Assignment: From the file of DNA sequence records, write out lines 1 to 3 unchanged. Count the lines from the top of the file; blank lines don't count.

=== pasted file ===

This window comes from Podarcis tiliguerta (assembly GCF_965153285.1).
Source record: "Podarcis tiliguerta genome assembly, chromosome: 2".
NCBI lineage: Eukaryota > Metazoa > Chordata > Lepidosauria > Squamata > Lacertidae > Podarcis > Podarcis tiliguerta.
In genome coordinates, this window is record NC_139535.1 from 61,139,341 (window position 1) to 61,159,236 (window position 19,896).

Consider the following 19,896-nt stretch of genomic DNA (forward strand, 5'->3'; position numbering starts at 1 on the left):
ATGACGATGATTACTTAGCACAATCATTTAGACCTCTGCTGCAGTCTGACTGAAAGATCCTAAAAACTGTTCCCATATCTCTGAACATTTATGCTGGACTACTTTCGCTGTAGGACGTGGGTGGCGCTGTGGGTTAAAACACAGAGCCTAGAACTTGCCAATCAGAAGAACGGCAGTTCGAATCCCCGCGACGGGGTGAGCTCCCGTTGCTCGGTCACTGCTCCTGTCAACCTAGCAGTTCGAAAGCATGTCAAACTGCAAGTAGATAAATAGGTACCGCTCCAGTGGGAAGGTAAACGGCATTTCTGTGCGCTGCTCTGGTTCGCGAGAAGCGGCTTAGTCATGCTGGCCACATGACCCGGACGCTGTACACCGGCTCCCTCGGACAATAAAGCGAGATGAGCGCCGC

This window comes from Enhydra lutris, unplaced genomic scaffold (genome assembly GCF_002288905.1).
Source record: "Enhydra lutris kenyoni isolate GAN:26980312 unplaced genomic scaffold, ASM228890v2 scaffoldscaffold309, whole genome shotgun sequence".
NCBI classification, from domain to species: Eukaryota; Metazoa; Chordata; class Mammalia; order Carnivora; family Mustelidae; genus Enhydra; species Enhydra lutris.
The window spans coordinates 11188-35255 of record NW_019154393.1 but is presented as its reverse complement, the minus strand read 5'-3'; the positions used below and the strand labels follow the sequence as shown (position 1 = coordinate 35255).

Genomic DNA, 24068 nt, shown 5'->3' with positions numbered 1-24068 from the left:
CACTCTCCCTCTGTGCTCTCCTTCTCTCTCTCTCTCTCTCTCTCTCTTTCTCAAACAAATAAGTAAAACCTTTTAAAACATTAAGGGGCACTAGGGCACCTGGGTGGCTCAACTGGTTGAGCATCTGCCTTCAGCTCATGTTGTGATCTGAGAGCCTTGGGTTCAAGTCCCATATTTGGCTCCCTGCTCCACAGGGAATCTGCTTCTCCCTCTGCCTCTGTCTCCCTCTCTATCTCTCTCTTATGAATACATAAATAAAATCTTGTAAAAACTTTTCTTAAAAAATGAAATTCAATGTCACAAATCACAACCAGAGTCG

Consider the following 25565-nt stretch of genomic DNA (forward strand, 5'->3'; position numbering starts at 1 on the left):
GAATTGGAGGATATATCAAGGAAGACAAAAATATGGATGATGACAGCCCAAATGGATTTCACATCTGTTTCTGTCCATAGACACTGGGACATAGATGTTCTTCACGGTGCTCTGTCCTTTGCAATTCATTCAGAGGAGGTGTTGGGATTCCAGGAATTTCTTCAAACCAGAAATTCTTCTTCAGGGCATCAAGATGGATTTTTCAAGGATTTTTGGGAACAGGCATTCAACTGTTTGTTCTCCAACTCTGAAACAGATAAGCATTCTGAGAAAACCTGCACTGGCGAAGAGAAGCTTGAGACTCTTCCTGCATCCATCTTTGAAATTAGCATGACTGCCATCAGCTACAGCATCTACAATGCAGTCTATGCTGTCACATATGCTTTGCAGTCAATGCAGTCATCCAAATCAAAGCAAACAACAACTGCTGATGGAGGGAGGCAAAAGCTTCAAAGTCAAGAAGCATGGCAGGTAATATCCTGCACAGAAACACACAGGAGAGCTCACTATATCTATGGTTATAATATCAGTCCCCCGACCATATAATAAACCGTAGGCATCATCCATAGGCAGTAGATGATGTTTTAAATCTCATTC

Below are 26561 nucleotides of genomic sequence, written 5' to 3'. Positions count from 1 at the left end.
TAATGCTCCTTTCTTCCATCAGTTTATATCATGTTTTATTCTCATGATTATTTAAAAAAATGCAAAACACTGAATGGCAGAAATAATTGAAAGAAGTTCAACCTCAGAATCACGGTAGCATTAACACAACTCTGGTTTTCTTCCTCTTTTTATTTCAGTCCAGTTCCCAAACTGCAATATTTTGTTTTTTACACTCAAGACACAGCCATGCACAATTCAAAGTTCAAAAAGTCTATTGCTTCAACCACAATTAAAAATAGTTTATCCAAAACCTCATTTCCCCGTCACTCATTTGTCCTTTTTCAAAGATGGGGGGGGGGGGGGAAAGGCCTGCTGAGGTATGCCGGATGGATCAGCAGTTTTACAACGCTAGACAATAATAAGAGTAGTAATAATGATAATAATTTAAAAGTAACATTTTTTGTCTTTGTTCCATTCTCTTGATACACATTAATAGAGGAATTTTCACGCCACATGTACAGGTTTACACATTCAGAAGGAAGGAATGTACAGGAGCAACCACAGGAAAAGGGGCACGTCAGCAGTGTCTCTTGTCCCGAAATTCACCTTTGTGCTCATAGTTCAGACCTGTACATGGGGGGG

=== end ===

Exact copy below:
This window comes from Podarcis tiliguerta (assembly GCF_965153285.1).
Source record: "Podarcis tiliguerta genome assembly, chromosome: 2".
NCBI lineage: Eukaryota > Metazoa > Chordata > Lepidosauria > Squamata > Lacertidae > Podarcis > Podarcis tiliguerta.